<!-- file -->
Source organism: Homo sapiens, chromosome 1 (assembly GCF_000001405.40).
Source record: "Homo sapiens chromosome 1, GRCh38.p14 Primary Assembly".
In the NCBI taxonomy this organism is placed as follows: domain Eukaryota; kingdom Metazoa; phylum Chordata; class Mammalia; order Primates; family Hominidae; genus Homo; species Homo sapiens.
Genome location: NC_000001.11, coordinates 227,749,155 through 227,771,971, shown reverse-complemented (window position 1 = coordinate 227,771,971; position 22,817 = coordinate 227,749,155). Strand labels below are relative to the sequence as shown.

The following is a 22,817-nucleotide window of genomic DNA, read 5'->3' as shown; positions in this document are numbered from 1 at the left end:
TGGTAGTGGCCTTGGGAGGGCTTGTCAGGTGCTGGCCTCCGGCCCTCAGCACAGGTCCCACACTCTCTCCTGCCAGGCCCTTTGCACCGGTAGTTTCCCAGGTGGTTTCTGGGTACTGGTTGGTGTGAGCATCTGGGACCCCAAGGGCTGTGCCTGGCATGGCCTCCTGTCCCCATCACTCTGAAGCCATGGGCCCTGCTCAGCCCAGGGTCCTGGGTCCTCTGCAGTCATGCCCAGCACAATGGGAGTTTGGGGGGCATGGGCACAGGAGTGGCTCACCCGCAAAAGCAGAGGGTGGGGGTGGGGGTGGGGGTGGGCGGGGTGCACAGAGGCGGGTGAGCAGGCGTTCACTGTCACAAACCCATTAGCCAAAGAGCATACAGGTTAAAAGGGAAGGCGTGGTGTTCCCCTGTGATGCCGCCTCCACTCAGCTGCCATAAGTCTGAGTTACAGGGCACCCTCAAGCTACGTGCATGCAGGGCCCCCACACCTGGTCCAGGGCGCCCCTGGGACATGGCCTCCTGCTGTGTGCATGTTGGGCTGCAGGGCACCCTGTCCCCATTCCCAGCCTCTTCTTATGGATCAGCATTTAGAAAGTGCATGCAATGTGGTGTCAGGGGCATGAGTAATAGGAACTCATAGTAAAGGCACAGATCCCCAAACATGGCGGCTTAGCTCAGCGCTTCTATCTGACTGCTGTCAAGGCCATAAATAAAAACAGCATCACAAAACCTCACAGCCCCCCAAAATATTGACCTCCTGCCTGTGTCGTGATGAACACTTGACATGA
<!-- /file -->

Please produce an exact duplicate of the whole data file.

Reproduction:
Source organism: Homo sapiens, chromosome 1 (assembly GCF_000001405.40).
Source record: "Homo sapiens chromosome 1, GRCh38.p14 Primary Assembly".
In the NCBI taxonomy this organism is placed as follows: domain Eukaryota; kingdom Metazoa; phylum Chordata; class Mammalia; order Primates; family Hominidae; genus Homo; species Homo sapiens.
Genome location: NC_000001.11, coordinates 227,749,155 through 227,771,971, shown reverse-complemented (window position 1 = coordinate 227,771,971; position 22,817 = coordinate 227,749,155). Strand labels below are relative to the sequence as shown.

The following is a 22,817-nucleotide window of genomic DNA, read 5'->3' as shown; positions in this document are numbered from 1 at the left end:
TGGTAGTGGCCTTGGGAGGGCTTGTCAGGTGCTGGCCTCCGGCCCTCAGCACAGGTCCCACACTCTCTCCTGCCAGGCCCTTTGCACCGGTAGTTTCCCAGGTGGTTTCTGGGTACTGGTTGGTGTGAGCATCTGGGACCCCAAGGGCTGTGCCTGGCATGGCCTCCTGTCCCCATCACTCTGAAGCCATGGGCCCTGCTCAGCCCAGGGTCCTGGGTCCTCTGCAGTCATGCCCAGCACAATGGGAGTTTGGGGGGCATGGGCACAGGAGTGGCTCACCCGCAAAAGCAGAGGGTGGGGGTGGGGGTGGGGGTGGGCGGGGTGCACAGAGGCGGGTGAGCAGGCGTTCACTGTCACAAACCCATTAGCCAAAGAGCATACAGGTTAAAAGGGAAGGCGTGGTGTTCCCCTGTGATGCCGCCTCCACTCAGCTGCCATAAGTCTGAGTTACAGGGCACCCTCAAGCTACGTGCATGCAGGGCCCCCACACCTGGTCCAGGGCGCCCCTGGGACATGGCCTCCTGCTGTGTGCATGTTGGGCTGCAGGGCACCCTGTCCCCATTCCCAGCCTCTTCTTATGGATCAGCATTTAGAAAGTGCATGCAATGTGGTGTCAGGGGCATGAGTAATAGGAACTCATAGTAAAGGCACAGATCCCCAAACATGGCGGCTTAGCTCAGCGCTTCTATCTGACTGCTGTCAAGGCCATAAATAAAAACAGCATCACAAAACCTCACAGCCCCCCAAAATATTGACCTCCTGCCTGTGTCGTGATGAACACTTGACATGA